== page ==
SpaceShipOne Takes Flight for Second X Prize Attempt
MOJAVE, CALIFORNIA - The White Knight mothership that cradles SpaceShipOne is airborne and headed for the second of two flights to cash in on the $10 million Ansari X Prize.
Piloting SpaceShipOne is Brian Binnie. Binnie is a program business manager and test pilot at Scaled Composites, which built the vessel. He has 21 years flight test experience including 20 years of naval service in the Strike-Fighter community. He has logged more than 4,600 hours of flight time in 59 different aircraft and is a licensed Airline Transport Pilot.
The choice may surprise some who have been following the race for the Ansari X Prize. SpaceShipOne was piloted by Mike Melvill last week in its first X Prize flight, and Melvill flew the craft in its maiden voyage to space in June.
Departing here at the Mojave Spaceport shortly after sunrise, the mated craft will now fly up to some 47,000 feet above the desert, taking an hour to do so. At that altitude, SpaceShipOne will be set free.
Seconds after being released from the White Knight, SpaceShipOne's hybrid rocket motor will be ignited, boosting the craft up to 62.5 miles (100 kilometers) altitude - a target point required by the X Prize Foundation of St. Louis, Missouri in order to win the cash prize.
Some 45 minutes after release from the carrier plane, SpaceShipOne is slated to land at the Mojave Spaceport.
If successful, the organizers of the event, as well as the spacecraft's designers, hope to kick-start the space tourism industry. It was announced last week by British entreprenuer Richard Branson that his company, Virgin, would offer sub-orbital space jaunts to paying customers on board a fleet of SpaceShipOne rocketplanes.
"This is a bigger event than [Dennis] Tito's flight because it's showing that the technology is coming to meet the market, " said Eric Anderson, president of Space Adventures, a company that markets space tourist flights, including Tito's trip to the International Space Station. "Things are happening at a faster clip, faster than what the public expected. There's a huge amount of latent energy about to be released into commercial space."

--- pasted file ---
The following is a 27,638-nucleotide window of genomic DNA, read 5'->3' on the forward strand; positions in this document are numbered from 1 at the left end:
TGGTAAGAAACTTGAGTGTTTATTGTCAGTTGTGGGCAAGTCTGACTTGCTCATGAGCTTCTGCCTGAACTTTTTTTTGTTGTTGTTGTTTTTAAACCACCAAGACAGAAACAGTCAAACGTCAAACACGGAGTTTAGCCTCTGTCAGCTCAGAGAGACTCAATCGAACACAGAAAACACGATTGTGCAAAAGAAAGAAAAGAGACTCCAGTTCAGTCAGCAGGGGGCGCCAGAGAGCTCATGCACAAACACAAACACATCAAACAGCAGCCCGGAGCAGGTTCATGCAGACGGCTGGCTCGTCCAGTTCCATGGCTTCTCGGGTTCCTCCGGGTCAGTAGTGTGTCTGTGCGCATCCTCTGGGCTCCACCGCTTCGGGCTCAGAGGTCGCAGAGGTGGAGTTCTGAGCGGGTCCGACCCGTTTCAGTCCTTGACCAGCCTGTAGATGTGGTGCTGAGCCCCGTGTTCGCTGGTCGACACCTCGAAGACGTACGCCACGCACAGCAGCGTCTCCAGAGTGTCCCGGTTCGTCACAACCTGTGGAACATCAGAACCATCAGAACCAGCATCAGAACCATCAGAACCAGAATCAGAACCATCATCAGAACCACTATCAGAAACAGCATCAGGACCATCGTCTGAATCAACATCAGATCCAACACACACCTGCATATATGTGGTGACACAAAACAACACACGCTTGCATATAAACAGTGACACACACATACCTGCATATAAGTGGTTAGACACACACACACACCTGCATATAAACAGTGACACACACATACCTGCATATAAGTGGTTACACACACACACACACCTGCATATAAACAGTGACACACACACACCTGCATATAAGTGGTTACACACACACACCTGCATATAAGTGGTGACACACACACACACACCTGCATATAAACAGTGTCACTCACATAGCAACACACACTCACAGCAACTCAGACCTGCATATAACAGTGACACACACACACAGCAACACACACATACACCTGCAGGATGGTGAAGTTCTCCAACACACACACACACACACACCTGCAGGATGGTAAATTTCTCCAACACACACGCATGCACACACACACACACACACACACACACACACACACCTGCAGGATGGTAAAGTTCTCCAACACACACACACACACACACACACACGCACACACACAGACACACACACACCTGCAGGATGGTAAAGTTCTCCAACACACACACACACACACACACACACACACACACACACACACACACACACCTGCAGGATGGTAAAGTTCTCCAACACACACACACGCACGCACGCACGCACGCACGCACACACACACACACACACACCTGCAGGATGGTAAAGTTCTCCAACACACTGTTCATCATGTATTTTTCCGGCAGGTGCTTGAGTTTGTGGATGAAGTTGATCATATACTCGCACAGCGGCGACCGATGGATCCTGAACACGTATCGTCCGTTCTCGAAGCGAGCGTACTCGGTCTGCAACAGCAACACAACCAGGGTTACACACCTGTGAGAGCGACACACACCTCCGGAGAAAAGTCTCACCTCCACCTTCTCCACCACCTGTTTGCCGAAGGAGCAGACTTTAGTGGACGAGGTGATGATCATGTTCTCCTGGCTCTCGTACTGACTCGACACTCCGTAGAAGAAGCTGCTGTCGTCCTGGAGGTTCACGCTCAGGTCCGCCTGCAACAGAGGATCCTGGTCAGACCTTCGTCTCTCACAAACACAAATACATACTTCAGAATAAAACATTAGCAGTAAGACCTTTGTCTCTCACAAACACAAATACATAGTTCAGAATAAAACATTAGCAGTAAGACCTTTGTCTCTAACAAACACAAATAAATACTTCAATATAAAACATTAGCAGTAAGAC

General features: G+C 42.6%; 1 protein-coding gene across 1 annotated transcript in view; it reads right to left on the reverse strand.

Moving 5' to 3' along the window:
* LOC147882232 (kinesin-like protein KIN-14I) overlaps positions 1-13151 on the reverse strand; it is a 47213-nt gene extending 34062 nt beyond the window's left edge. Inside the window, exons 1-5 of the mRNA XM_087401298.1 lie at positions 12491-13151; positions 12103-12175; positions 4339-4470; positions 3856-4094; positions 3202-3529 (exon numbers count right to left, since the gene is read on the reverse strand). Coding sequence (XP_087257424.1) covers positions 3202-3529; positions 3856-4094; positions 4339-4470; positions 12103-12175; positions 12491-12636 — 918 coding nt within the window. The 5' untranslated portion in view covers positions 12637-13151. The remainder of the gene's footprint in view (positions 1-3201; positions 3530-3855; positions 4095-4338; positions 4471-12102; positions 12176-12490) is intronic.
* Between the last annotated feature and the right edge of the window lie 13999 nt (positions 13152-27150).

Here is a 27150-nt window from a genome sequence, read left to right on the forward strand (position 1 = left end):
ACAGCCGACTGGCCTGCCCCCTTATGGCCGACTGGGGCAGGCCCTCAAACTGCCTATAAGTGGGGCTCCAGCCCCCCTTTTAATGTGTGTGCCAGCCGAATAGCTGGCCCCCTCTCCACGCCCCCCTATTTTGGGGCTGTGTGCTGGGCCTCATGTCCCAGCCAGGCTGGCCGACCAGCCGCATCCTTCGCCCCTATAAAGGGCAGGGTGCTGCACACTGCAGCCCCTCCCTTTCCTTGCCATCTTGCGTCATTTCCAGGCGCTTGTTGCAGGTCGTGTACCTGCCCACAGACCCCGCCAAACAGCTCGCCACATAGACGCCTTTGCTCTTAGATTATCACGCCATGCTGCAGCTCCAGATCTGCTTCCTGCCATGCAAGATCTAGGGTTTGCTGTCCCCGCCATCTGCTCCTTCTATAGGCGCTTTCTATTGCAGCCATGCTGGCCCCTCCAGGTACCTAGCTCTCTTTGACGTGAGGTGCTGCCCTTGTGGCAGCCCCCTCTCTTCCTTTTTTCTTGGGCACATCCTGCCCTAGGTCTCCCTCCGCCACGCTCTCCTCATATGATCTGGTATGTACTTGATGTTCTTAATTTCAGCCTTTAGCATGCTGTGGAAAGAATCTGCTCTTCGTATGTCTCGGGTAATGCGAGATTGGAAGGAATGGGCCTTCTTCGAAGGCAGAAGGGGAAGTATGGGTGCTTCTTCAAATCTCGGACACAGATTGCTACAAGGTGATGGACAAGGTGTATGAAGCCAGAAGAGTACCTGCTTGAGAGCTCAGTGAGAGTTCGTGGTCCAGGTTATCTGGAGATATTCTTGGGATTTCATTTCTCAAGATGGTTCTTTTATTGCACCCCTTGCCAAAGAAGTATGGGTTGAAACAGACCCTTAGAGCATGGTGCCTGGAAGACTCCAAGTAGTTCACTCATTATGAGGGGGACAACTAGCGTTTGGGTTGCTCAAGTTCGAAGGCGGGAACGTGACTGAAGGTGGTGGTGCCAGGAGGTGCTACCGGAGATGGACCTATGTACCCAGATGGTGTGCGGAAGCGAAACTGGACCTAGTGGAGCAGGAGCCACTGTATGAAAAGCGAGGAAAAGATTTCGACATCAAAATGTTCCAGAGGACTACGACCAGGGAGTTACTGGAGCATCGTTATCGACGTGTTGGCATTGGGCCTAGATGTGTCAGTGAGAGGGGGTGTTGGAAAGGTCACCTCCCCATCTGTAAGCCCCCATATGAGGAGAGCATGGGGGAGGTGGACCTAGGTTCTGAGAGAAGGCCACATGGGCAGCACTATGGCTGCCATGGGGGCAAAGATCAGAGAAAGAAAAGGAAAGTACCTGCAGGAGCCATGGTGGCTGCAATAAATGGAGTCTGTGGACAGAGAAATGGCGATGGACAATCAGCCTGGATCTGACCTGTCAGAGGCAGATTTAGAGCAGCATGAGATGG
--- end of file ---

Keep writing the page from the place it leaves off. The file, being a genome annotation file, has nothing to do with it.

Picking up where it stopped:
On a roll
The Ansari X Prize is a $10 million purse for the first privately-built vehicle that can haul a pilot and the equivalent weight of two passengers to the edge of space -- then repeat the feat within two weeks.
Last week, SpaceShipOne, under the controls of pilot Mike Melvill, coasted above the 100 kilometer altitude point and successfully completed the first of the back-to-back X Prize flights.
That September 29th flight -- also dubbed X1 - saw SpaceShipOne soar to a reported 337,500 feet. Melvill's rocket ride was not without incident. The craft rolled nearly 30 times in an unplanned manner as it shot faster than a bullet out of Earth's atmosphere.
Melvill was able to dampen out the roll, reentered the atmosphere, and made a controlled glide and landing at the Mojave Spaceport. This flight was deemed by a team of judges as a successful first flight for the $10 million Ansari X Prize.
SpaceShipOne is under the controls of a single pilot, but is weighted as if two additional people were aboard. For the Ansari X Prize flights, the rocketplane is being boosted by a larger, stronger engine than previously used for powered flights.
There is significant additional performance in the hybrid rocket motor, enough to propel SpaceShipOne on a far higher suborbital trajectory than required by the Ansari X Prize rules.
If SpaceShipOne makes a successful X2 run today and snares the Ansari X Prize $10 million, the win won't dull the enthusiasm of other rocketeers building suborbital vehicles, predicted Peter Diamandis, head of the X Prize Foundation, in a pre-flight interview with SPACE.com.
"If the Ansari X Prize is won...I think you'll see the first Canadian, the first Russian, the first British, the first Romanian...all the X Prize teams outside the United States will continue their work to become the first of their nation to carry out a first private flight into space," Diamandis said. "I think that's still huge news."
- Live Coverage of the Flight
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